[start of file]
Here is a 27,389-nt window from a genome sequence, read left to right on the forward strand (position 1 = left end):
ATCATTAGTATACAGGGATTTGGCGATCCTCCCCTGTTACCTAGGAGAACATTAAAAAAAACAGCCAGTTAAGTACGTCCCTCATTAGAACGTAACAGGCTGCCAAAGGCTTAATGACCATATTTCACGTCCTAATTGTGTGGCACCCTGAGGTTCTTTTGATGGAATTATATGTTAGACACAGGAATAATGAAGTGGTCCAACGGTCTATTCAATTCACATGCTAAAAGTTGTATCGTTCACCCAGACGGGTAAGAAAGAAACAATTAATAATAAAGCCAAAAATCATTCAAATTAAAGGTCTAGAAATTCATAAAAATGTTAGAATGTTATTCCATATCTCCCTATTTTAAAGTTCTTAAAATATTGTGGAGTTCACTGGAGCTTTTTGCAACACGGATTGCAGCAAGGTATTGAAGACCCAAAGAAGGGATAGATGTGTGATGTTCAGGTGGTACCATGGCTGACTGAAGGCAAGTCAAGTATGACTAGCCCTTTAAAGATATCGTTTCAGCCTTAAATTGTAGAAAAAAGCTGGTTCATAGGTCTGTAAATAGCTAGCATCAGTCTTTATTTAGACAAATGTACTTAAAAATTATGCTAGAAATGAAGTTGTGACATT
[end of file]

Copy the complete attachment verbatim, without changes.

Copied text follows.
Here is a 27,389-nt window from a genome sequence, read left to right on the forward strand (position 1 = left end):
ATCATTAGTATACAGGGATTTGGCGATCCTCCCCTGTTACCTAGGAGAACATTAAAAAAAACAGCCAGTTAAGTACGTCCCTCATTAGAACGTAACAGGCTGCCAAAGGCTTAATGACCATATTTCACGTCCTAATTGTGTGGCACCCTGAGGTTCTTTTGATGGAATTATATGTTAGACACAGGAATAATGAAGTGGTCCAACGGTCTATTCAATTCACATGCTAAAAGTTGTATCGTTCACCCAGACGGGTAAGAAAGAAACAATTAATAATAAAGCCAAAAATCATTCAAATTAAAGGTCTAGAAATTCATAAAAATGTTAGAATGTTATTCCATATCTCCCTATTTTAAAGTTCTTAAAATATTGTGGAGTTCACTGGAGCTTTTTGCAACACGGATTGCAGCAAGGTATTGAAGACCCAAAGAAGGGATAGATGTGTGATGTTCAGGTGGTACCATGGCTGACTGAAGGCAAGTCAAGTATGACTAGCCCTTTAAAGATATCGTTTCAGCCTTAAATTGTAGAAAAAAGCTGGTTCATAGGTCTGTAAATAGCTAGCATCAGTCTTTATTTAGACAAATGTACTTAAAAATTATGCTAGAAATGAAGTTGTGACATT